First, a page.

Known extension arms, such as those in FIGS. 1-7, may operate satisfactorily, but may not be well suited for low-cost mass production. For example, the rollers 66 and 84, which are attached to the upper and lower channels 14 and 16, respectively, are either welded or are cast to the exterior of the channels. Welding is costly, time consuming, and typically results in an unpleasing appearance. Casting the roller 66 and/or 84 may result in undesirable parting lines, e.g., marks left on a die casting where the die halves meet, which may be visible to customers or end users. Grinding or sanding can remove parting lines. However, this requires additional time and effort during manufacturing, not to mention the associated cost involved.

Because the upper channel 14 may bear the majority of the weight of the electronic device supported by the extension arm 10, it requires a certain amount of structural support, whether from high grade materials or from the supports discussed above with respect to FIGS. 4(a)-(d) and FIGS. 18(a)-(b) of U.S. Pat. No. 6,609,691. High-grade materials can drive up the cost of the device. Additions like the stiffener 70 or the ribs 400 and 402 take up space in the upper channel 14 or 14′, and can limit the range of motion of the gas spring 28. This, in turn, limits the range of motion for the extension arm. While it may be possible to lengthen the extension arm, particularly the upper and lower channels 14, 16, the additional size increases cost and may not be practical for small spaces such as a cubicle or shared office.

Thus, there is a need for extension arms that can be fabricated without time consuming and costly manufacturing steps such as welding, grinding or sanding. There is also a need for extension arms having enhanced structural support without impacting size, range of motion or cost.

SUMMARY OF THE INVENTION

In accordance with a preferred embodiment of the present invention, an adjustable extension arm is provided. The adjustable extension arm comprises a first channel member having a first end, a second end opposite the first end, a pair of sidewalls extending from the first end to the second end, and a reinforcement structure extending between the pair of sidewalls, the reinforcement structure tapering in height between the first end and the second end of the first channel member. The adjustable extension arm also has a second channel member having a first end, a second end opposite the first end, and a pair of sidewalls extending from the first end to the second end. The adjustable extension arm also has a first endcap having first and second ends, the first end being coupled to the first ends of the first and second channel members. The adjustable extension arm also has a second endcap having first and second ends, the first end being coupled to the second ends of the first and second channel members.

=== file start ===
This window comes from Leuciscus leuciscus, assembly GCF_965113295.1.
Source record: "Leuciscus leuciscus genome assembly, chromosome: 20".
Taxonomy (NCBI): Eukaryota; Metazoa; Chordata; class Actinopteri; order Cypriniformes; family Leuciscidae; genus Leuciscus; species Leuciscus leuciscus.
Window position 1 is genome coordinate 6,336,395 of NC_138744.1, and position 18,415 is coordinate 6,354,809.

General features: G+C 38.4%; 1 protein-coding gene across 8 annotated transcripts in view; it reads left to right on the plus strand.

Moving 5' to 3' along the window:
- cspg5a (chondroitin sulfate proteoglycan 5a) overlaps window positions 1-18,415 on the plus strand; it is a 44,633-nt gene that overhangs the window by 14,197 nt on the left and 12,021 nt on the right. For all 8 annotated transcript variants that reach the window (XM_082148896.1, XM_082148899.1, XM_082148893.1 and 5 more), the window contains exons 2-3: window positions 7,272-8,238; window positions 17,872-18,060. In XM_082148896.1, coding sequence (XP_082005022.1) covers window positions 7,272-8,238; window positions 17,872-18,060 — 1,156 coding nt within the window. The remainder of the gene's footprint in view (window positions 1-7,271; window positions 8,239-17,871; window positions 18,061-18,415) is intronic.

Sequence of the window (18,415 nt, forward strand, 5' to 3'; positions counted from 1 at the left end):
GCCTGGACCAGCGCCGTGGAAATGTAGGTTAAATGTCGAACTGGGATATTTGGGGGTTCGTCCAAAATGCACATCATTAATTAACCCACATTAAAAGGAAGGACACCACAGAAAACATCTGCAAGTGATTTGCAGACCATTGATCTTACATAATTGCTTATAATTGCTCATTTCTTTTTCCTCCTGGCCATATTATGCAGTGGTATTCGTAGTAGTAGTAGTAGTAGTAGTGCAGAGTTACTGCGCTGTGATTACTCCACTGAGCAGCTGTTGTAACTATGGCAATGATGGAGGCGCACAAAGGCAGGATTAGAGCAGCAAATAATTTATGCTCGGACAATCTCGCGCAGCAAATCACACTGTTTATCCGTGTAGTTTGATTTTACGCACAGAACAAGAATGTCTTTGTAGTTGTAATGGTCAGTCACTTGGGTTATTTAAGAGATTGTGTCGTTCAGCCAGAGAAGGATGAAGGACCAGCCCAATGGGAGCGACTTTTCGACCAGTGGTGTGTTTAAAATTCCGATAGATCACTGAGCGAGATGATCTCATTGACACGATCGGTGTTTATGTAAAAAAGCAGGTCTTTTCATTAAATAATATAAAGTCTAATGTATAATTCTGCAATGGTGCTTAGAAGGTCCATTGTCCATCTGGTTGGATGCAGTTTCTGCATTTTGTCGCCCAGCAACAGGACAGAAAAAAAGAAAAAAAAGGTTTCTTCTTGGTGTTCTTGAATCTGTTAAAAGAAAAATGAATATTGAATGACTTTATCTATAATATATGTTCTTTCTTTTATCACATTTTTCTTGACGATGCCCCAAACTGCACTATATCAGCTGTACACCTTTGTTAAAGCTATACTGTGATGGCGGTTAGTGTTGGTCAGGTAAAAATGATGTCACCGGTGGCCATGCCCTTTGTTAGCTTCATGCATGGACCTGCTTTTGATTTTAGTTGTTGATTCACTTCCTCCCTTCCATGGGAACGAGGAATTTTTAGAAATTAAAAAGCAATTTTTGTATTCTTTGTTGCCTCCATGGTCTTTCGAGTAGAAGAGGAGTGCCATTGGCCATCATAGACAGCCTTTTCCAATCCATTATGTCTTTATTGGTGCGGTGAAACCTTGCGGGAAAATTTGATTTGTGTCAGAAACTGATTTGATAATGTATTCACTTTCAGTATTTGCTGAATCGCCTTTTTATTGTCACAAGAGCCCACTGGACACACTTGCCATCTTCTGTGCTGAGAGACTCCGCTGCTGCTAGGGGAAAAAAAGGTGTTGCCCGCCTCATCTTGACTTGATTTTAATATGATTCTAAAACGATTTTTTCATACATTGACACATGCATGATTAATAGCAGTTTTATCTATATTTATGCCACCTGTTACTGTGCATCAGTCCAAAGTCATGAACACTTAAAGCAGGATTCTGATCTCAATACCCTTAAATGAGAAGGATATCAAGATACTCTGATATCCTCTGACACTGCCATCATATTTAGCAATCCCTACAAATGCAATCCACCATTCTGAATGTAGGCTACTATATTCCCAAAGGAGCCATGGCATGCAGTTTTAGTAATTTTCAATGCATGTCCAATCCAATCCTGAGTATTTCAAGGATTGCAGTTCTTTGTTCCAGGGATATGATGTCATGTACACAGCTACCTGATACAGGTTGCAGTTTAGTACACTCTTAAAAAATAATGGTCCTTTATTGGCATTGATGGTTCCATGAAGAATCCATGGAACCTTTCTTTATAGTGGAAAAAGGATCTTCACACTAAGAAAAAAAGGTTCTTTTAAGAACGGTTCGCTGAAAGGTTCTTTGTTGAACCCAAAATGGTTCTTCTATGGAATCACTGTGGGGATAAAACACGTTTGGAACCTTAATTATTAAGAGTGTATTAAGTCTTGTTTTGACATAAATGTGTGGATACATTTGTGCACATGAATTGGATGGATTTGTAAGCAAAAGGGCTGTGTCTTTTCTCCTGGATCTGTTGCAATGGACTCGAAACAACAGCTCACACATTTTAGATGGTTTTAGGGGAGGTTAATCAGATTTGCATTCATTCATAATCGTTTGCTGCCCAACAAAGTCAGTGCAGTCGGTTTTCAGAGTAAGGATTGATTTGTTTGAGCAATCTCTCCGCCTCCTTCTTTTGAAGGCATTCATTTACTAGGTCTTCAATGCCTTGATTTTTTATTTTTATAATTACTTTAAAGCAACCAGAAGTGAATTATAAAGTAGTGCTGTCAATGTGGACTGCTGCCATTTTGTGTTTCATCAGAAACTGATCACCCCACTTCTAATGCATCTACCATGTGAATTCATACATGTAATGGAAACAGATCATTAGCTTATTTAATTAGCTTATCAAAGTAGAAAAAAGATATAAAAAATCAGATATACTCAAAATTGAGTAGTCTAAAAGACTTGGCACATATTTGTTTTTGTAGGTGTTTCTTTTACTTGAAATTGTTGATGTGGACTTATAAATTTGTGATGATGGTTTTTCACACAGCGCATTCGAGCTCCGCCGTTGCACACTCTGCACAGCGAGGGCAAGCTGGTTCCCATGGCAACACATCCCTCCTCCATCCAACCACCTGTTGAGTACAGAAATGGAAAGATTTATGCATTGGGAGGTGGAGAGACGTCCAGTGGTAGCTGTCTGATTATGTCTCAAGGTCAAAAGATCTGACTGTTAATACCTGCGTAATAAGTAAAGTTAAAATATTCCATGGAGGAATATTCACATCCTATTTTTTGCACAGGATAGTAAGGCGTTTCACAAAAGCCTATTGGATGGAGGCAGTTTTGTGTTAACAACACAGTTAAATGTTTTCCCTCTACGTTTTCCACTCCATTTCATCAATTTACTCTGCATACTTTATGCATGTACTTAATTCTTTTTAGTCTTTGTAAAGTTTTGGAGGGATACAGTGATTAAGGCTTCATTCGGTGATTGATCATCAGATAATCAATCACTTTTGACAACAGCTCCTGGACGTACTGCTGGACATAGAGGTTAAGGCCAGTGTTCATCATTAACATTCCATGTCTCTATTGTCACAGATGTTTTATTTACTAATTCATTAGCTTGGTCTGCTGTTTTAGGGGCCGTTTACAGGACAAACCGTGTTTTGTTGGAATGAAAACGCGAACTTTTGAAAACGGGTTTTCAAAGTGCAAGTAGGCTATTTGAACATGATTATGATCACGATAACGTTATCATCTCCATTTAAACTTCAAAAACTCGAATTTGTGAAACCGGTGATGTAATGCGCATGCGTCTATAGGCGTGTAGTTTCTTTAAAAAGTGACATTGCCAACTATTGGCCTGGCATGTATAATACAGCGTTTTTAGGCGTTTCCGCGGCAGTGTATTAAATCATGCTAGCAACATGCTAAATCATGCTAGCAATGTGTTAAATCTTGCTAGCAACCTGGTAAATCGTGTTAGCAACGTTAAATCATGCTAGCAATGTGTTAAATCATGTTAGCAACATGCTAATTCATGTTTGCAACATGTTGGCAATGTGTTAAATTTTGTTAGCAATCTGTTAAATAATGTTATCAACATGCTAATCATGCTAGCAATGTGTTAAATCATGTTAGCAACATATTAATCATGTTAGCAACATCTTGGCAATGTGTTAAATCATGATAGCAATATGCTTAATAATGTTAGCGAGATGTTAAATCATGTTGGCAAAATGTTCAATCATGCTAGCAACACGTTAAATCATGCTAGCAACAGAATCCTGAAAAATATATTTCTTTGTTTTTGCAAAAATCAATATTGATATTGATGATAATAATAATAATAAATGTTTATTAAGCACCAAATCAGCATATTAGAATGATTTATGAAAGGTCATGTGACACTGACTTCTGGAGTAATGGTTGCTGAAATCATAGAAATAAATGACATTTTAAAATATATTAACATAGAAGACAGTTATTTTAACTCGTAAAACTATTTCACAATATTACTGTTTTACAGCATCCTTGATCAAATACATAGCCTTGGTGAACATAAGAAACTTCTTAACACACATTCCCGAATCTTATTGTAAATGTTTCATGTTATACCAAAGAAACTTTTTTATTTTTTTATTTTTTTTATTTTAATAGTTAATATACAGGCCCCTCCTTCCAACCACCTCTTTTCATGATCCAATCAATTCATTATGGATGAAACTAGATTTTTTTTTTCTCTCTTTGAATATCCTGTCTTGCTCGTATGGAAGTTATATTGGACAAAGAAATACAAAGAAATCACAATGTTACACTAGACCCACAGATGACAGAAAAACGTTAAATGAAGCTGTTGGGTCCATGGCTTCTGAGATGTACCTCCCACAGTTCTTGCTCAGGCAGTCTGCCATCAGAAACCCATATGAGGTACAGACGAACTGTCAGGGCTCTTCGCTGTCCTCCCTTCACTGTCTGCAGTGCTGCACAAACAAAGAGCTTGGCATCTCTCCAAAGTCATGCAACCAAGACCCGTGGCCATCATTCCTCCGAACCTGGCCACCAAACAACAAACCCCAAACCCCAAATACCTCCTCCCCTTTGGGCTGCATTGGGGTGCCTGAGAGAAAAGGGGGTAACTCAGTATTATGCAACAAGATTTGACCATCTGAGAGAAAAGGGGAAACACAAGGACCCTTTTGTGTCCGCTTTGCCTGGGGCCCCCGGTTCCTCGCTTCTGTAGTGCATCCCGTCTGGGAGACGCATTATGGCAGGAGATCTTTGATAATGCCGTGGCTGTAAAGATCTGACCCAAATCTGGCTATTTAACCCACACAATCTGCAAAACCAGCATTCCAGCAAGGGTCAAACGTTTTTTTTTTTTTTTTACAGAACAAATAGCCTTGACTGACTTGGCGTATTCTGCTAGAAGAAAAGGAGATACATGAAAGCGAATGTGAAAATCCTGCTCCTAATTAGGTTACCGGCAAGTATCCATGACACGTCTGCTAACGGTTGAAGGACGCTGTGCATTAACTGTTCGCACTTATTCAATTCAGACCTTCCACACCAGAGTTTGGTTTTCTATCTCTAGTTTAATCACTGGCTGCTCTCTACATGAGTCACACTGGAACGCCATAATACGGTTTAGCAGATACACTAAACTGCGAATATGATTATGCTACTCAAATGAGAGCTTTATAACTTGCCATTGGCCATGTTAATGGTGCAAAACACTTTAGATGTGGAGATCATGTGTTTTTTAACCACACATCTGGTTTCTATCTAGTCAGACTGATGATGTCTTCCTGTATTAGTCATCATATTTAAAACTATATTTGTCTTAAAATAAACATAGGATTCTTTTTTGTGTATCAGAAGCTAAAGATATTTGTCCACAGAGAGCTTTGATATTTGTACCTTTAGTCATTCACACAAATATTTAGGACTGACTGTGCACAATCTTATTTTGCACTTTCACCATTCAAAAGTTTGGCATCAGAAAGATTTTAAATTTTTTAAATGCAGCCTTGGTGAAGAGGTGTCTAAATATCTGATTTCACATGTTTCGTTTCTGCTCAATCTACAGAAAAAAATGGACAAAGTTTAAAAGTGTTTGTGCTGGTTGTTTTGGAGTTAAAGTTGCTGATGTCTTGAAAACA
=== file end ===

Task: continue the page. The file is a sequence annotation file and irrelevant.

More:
In accordance with another preferred embodiment of the present invention, an adjustable extension arm having a range of motion is provided. The adjustable extension arm comprises a first channel member having a first end, a second end opposite the first end, a pair of sidewalls extending from the first end to the second end, and a first reinforcement structure extending between the pair of sidewalls, the first reinforcement structure having a first height along a central portion of the first channel and having a second height in areas adjacent to the sidewalls of the first channel member, the second height being greater than the first height. The adjustable extension arm also has a second channel member having a first end, a second end opposite the first end, and a pair of sidewalls extending from the first end to the second end. The adjustable extension arm also has a first endcap having first and second ends, the first end being coupled to the first ends of the first and second channel members. The adjustable extension arm also has a second endcap having first and second ends, the first end being coupled to the second ends of the first and second channel members.